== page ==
The seventy-five minutes of The Ox-Bow Incident are some of the finest in cinema. The film is eventually a solemn examination of the human condition, quiet in its observations, with spare lines of dialogue of profound importance. But before this period in the film, which roughly lasts from twenty minutes in until the end, Ox-Bow is a peculiar Western, far ahead of its time.

As Henry Fonda and Harry Morgan (in his Henry days) ride into the small, empty and nameless town, The Ox-Bow Incident establishes what’s going to be one of its major technical achievements. The use of sound–made even more spectacular later, during the scenes filmed on sets–is amazing, from Alfred Bruzlin and Roger Heman Sr. The dialogue in the opening scene–Lamar Trotti’s script, probably the best thing about Ox-Bow (it’s hard to decide what’s better, Trotti’s writing or Wellman’s direction)–the way Fonda and Morgan deliver it, the way the scene plays out, the way Wellman shoots it. It’s indescribable. I’ve seen Ox-Bow before, but I forgot it was so singular.

When the story does advance, it does quickly–the relaxed opening scene, establishing Fonda as the protagonist, is the only one of its kind in the film. After that scene, the film moves to its conclusion without taking any breaks or offering the viewer any relief. Wellman’s composition incorporates background for action and foreground for non-action, with both incredibly important. But it also keeps the viewer constantly busy, the film an active experience.

Trotti’s adapting a novel, so I’m guessing the one unconnected scene is from it. The scene, featuring more backstory for Fonda, doesn’t seem foreign to the film–even though it’s a big, busy scene and the last one before the film enters its final stage–because of that opening scene. Trotti and Wellman establish right off they’re going to do things a certain way and Fonda running into old flame Mary Beth Hughes for four minutes fits into that style.

Then Dana Andrews and Anthony Quinn appear. The film’s about a lynching (the titular incident), with Andrews and Quinn as two of the lynched. It’s hard to describe how the film works from their appearance to the end because it is so singular. For example, Wellman later gives Fonda his biggest scene without showing his face. The storytelling works; delineating it might prove useful for a scholarly article, but certainly not for an informal response.

Both Andrews and Quinn are fantastic, as is Fonda, as is Morgan. The supporting cast–Harry Davenport and Frank Conroy in particular–are also great. Jane Darwell’s performance, after so many sympathetic roles, as a gung ho lyncher is terrifying. Paul Hurst, Dick Rich, William Eythe as well.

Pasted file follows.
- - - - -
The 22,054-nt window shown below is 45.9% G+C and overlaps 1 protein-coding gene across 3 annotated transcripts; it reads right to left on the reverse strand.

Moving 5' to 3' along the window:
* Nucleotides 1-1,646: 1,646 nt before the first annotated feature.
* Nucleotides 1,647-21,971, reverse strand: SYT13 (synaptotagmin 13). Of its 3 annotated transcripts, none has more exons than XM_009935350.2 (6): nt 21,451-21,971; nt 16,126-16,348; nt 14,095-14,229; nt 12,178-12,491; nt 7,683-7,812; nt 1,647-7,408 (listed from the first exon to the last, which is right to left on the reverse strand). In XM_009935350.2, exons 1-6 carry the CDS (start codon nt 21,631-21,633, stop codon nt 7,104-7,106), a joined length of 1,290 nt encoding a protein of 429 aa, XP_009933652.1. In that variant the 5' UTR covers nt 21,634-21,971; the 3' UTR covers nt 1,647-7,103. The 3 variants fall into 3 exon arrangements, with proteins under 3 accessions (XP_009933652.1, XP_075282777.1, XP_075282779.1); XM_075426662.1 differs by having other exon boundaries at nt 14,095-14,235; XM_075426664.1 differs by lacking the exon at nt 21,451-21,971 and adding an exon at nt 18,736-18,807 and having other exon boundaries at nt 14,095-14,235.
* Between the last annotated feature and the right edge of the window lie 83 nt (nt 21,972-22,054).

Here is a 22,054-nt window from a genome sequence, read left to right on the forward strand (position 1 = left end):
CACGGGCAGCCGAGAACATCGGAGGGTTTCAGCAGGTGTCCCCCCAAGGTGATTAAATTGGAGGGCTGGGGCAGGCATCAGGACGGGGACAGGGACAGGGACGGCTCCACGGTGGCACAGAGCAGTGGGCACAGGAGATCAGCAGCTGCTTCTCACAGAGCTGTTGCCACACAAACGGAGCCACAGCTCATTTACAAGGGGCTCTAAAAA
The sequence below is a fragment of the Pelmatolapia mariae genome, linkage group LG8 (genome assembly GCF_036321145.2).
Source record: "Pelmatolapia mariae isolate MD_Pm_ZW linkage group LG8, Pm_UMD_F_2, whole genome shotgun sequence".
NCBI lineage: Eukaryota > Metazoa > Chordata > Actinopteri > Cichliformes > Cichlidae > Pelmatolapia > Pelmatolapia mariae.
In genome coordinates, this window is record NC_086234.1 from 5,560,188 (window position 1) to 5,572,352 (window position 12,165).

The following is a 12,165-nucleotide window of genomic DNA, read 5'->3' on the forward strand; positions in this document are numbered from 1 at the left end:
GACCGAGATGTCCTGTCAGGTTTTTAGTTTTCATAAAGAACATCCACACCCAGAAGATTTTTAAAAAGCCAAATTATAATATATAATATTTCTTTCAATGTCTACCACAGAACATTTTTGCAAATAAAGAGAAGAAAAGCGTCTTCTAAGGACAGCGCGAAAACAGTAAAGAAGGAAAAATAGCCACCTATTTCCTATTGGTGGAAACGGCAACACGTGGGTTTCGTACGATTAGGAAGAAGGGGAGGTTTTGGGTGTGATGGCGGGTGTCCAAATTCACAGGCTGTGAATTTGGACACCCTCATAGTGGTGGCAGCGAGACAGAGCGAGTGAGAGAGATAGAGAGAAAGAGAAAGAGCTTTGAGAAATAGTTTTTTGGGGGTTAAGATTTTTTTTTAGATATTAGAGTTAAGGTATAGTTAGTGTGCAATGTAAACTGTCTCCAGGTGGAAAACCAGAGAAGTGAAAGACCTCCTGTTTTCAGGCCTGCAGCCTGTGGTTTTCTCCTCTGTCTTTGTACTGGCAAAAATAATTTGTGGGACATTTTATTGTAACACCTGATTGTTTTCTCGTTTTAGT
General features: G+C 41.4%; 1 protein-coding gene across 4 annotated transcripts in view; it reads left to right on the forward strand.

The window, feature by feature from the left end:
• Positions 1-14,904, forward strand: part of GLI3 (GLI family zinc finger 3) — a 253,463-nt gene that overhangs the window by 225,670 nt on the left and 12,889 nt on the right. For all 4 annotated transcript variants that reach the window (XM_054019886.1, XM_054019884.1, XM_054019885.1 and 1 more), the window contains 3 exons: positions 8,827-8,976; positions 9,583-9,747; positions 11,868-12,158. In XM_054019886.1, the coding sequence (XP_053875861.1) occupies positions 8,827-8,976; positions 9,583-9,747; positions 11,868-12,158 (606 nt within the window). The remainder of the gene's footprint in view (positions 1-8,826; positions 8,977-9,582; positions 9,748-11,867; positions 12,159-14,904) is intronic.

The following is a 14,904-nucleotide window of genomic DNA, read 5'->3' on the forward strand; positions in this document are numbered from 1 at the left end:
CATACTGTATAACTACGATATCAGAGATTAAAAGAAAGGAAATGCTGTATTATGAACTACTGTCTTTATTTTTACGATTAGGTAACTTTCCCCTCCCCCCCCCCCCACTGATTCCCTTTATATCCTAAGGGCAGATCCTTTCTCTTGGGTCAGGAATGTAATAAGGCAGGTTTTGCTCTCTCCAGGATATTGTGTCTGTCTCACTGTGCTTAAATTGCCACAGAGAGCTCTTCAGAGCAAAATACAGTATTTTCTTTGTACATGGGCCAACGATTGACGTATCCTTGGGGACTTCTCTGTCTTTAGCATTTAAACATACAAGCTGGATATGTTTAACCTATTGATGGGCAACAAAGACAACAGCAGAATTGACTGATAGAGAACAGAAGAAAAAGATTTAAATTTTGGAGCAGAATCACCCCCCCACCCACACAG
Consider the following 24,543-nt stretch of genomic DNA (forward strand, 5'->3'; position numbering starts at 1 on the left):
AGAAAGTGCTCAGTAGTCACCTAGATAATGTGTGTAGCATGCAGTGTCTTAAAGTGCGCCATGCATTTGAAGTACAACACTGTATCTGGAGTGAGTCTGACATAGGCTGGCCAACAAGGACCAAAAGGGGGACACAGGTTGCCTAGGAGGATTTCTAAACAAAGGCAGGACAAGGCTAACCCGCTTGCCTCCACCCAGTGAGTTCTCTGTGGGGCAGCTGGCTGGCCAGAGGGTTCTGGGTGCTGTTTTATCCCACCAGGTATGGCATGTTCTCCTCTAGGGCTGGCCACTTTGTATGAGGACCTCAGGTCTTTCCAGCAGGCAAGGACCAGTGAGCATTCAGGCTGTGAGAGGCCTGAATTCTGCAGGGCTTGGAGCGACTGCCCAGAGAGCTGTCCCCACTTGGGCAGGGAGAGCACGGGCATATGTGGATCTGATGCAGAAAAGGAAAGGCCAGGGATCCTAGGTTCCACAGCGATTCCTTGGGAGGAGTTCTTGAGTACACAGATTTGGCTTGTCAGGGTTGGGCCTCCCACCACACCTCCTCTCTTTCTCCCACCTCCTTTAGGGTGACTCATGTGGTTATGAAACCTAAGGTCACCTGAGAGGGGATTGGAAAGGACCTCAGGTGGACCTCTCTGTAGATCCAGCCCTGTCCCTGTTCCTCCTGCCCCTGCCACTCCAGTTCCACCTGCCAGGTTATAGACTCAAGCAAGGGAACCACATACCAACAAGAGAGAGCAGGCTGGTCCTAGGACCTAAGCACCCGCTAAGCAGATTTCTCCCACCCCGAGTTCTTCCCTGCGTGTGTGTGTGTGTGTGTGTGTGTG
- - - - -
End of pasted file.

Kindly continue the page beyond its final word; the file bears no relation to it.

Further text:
For such a short film, Ox-Bow is brimming with content. The way people talk to each other informs on their existing relationships, with Trotti never spending the time to expound. He doesn’t have to… it’s a wonderful script.

I’m trying to think of other amazing moments from Wellman, but after a point, every shot in the film is an amazing moment. Arthur C. Miller’s photography, instead of being constrained by the set shooting, is lush. The depth of each frame captivates.

The film ends on a strange note. Hopeful but resigned. I can’t believe I’d forgotten the film is so remarkable.

4/4★★★★

CREDITS

Directed by William A. Wellman; screenplay by Lamar Trotti, based on the novel by Walter Van Tilburg Clark; director of photography, Arthur C. Miller; edited by Allen McNeil; music by Cyril J. Mockridge; produced by Trotti; released by 20th Century Fox.

Starring Henry Fonda (Gil Carter), Dana Andrews (Donald Martin), Mary Beth Hughes (Rose Mapen), Anthony Quinn (Juan Martínez), William Eythe (Gerald Tetley), Harry Morgan (Art Croft), Jane Darwell (Jenny Grier), Matt Briggs (Judge Daniel Tyler), Harry Davenport (Arthur Davies), Frank Conroy (Maj. Tetley), Marc Lawrence (Jeff Farnley), Paul Hurst (Monty Smith), Victor Kilian (Darby), Chris-Pin Martin (Poncho), Willard Robertson (Sheriff), Ted North (Joyce) and Dick Rich (Deputy Butch Mapes).


Canyon Passage (1946, Jacques Tourneur)

Canyon Passage starts out strange. Dana Andrews shows up in 1850s Portland (Oregon) and, after some character establishing, fends off someone breaking into his room. It got me thinking later if the unseen event leading up to the intruder is actually the film’s dramatic vehicle, the event setting off the action. Because Canyon Passage is an odd narrative. The film’s presented, in its first act, as an unfolding exploration of the characters’ situations. Andrews and Susan Hayward introduce the viewer to the film’s setting, to the lives and hardships of the supporting cast.